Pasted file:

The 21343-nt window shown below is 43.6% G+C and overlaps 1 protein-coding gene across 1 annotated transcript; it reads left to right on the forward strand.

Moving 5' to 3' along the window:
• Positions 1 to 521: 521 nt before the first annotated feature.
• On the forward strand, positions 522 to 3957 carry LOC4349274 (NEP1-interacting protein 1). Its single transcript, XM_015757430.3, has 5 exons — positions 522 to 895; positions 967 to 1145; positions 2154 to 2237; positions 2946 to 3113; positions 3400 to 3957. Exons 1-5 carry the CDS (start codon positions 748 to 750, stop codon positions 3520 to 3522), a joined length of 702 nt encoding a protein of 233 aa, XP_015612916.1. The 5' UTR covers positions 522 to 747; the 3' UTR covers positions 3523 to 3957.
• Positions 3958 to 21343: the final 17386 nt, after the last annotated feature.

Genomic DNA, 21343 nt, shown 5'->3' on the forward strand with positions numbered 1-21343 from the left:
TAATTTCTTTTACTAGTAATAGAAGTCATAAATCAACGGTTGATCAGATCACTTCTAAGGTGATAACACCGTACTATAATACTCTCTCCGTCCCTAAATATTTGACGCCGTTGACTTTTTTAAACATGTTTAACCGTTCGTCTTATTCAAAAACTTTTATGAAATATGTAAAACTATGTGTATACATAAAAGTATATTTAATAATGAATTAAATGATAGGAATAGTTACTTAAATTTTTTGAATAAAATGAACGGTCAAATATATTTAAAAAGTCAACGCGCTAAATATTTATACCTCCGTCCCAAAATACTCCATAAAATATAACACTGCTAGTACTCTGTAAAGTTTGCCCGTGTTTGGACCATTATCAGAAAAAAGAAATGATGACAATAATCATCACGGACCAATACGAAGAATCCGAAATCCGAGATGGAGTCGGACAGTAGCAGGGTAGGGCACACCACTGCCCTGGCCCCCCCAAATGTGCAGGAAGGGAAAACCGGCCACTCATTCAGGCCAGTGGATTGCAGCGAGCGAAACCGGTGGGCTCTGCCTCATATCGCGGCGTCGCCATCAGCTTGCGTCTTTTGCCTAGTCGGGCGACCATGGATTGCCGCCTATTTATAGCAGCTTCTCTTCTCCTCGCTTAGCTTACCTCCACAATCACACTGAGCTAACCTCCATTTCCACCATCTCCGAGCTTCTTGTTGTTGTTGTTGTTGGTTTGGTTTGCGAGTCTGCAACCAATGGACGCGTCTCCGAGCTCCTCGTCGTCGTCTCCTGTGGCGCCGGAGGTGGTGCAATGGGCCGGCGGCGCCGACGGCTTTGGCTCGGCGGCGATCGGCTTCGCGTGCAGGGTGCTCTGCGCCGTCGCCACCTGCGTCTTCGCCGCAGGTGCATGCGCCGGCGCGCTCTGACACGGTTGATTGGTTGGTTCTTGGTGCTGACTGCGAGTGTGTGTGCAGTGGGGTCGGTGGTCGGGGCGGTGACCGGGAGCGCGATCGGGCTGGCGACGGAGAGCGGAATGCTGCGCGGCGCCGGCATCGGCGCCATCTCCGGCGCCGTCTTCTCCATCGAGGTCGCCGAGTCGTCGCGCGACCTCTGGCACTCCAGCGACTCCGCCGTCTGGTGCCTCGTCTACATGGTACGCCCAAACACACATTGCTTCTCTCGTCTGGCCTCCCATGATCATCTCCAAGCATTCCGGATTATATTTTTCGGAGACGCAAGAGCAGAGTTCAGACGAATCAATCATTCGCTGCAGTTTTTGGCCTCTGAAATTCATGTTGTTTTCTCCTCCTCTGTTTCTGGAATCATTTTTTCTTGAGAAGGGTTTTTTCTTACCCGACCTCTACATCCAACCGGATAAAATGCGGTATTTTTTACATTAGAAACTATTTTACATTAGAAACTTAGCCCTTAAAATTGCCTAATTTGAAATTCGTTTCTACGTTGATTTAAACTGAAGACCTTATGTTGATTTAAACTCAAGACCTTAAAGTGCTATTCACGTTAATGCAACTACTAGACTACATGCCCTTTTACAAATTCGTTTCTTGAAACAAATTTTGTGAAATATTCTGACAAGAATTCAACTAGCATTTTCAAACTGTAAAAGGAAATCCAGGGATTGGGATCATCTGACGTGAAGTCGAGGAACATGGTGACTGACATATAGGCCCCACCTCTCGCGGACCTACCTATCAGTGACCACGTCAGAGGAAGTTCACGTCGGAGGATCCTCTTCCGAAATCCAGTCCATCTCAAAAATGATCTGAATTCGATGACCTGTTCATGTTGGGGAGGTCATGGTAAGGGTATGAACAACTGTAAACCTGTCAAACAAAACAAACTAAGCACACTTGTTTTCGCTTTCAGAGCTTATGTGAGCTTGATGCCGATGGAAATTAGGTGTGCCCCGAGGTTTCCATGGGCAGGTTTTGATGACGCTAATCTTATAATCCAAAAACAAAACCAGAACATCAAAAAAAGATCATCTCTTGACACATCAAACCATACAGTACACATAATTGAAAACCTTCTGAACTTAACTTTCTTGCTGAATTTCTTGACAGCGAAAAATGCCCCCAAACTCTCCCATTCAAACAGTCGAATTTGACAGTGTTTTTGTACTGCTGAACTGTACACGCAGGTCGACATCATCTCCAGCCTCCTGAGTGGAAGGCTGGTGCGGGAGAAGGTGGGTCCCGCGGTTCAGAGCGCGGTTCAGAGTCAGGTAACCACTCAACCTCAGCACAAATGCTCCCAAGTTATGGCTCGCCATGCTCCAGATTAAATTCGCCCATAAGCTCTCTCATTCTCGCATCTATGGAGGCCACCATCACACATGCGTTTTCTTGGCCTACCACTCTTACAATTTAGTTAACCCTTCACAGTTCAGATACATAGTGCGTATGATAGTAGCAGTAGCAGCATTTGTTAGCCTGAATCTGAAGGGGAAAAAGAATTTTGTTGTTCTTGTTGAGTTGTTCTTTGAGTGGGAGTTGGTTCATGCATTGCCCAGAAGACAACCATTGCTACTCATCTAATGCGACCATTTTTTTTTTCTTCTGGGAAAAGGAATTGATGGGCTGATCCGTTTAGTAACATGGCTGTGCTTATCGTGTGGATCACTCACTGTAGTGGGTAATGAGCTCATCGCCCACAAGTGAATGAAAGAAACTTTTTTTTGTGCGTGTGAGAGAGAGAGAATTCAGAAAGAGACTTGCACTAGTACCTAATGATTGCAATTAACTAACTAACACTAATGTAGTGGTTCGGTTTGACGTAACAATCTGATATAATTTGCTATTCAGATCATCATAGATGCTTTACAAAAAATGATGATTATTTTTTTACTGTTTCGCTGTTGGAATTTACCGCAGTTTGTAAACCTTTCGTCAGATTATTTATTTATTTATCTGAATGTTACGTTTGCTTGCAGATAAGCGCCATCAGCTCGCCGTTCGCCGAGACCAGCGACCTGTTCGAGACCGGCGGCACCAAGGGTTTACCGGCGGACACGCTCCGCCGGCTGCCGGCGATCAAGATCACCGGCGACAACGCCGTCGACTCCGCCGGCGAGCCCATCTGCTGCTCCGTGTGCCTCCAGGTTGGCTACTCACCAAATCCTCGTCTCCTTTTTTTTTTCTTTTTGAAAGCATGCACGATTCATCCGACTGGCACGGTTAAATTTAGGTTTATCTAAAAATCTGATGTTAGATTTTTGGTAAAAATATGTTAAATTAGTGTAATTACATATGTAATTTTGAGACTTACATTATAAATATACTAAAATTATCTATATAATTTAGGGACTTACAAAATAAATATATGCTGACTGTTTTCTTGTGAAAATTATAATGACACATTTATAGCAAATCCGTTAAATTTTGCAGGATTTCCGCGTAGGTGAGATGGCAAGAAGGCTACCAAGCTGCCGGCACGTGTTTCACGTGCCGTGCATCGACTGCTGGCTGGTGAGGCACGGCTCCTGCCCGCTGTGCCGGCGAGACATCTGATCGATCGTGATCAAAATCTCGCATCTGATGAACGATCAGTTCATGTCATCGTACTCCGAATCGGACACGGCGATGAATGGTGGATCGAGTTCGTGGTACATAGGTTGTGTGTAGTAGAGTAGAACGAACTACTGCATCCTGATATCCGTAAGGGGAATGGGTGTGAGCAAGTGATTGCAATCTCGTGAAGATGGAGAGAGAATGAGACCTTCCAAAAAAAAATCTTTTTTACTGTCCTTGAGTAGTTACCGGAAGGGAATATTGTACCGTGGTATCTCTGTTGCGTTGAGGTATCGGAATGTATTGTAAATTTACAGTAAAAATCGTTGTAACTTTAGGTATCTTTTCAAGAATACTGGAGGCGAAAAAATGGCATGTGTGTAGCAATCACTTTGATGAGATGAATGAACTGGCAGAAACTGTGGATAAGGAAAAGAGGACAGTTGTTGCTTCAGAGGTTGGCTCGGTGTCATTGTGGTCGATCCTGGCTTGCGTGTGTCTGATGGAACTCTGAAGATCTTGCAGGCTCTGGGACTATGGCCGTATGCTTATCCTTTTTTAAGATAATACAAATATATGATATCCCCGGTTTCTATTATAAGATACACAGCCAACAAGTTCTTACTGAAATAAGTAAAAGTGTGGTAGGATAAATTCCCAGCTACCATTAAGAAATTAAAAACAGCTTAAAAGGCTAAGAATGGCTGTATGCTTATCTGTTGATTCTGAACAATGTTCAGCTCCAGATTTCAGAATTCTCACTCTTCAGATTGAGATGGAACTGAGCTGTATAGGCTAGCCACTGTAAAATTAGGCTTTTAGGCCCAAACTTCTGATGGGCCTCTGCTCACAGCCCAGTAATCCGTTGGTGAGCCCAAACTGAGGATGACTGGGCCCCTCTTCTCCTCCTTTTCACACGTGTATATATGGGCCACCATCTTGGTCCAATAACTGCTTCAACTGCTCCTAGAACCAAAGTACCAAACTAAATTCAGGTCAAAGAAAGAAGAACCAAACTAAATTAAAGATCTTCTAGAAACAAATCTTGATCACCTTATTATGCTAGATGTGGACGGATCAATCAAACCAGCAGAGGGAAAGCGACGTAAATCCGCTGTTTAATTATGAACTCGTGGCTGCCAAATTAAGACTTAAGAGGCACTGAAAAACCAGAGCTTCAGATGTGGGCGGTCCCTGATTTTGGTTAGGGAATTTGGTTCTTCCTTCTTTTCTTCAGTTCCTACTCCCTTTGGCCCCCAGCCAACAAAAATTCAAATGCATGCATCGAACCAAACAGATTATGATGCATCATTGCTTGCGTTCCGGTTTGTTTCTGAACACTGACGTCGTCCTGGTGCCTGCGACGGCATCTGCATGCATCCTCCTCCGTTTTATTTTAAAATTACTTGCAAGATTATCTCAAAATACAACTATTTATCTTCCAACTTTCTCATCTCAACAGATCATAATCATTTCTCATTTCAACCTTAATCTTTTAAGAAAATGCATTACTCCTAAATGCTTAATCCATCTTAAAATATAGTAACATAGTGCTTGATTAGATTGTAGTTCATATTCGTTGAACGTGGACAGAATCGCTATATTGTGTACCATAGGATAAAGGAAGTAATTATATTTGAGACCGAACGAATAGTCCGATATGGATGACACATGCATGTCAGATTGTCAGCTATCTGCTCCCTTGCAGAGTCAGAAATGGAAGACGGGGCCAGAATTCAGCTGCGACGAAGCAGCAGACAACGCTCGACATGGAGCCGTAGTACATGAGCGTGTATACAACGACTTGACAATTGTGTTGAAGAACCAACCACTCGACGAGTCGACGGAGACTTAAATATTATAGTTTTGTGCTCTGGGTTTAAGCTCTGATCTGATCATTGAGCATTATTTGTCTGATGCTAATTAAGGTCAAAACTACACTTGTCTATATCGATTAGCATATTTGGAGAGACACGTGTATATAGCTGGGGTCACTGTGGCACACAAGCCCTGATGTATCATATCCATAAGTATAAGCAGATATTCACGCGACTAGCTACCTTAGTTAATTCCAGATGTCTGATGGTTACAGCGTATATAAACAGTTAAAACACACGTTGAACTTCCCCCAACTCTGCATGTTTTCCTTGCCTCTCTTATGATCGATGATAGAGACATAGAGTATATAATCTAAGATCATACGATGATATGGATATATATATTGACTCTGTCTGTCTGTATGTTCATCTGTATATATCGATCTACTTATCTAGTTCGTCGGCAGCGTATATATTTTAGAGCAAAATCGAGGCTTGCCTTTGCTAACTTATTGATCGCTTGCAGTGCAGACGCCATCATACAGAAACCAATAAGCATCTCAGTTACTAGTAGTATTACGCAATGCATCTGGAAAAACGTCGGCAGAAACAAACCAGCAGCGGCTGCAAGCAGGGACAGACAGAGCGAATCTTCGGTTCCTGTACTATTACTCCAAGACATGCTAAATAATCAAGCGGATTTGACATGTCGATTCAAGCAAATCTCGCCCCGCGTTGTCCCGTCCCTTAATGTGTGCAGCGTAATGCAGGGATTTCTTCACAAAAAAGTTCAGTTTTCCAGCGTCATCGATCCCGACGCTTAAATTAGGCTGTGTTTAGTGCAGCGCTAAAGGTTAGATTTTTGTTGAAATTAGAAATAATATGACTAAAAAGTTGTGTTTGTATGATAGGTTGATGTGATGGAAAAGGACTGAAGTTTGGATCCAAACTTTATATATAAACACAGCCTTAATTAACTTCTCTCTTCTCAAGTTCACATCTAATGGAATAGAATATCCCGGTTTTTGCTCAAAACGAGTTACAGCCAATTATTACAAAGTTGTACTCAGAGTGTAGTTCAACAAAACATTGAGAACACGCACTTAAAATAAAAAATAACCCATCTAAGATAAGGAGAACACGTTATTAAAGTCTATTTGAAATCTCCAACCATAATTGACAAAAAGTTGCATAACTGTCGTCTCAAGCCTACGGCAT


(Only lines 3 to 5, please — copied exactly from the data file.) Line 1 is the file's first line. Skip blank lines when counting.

• Positions 1 to 521: 521 nt before the first annotated feature.
• On the forward strand, positions 522 to 3957 carry LOC4349274 (NEP1-interacting protein 1). Its single transcript, XM_015757430.3, has 5 exons — positions 522 to 895; positions 967 to 1145; positions 2154 to 2237; positions 2946 to 3113; positions 3400 to 3957. Exons 1-5 carry the CDS (start codon positions 748 to 750, stop codon positions 3520 to 3522), a joined length of 702 nt encoding a protein of 233 aa, XP_015612916.1. The 5' UTR covers positions 522 to 747; the 3' UTR covers positions 3523 to 3957.
• Positions 3958 to 21343: the final 17386 nt, after the last annotated feature.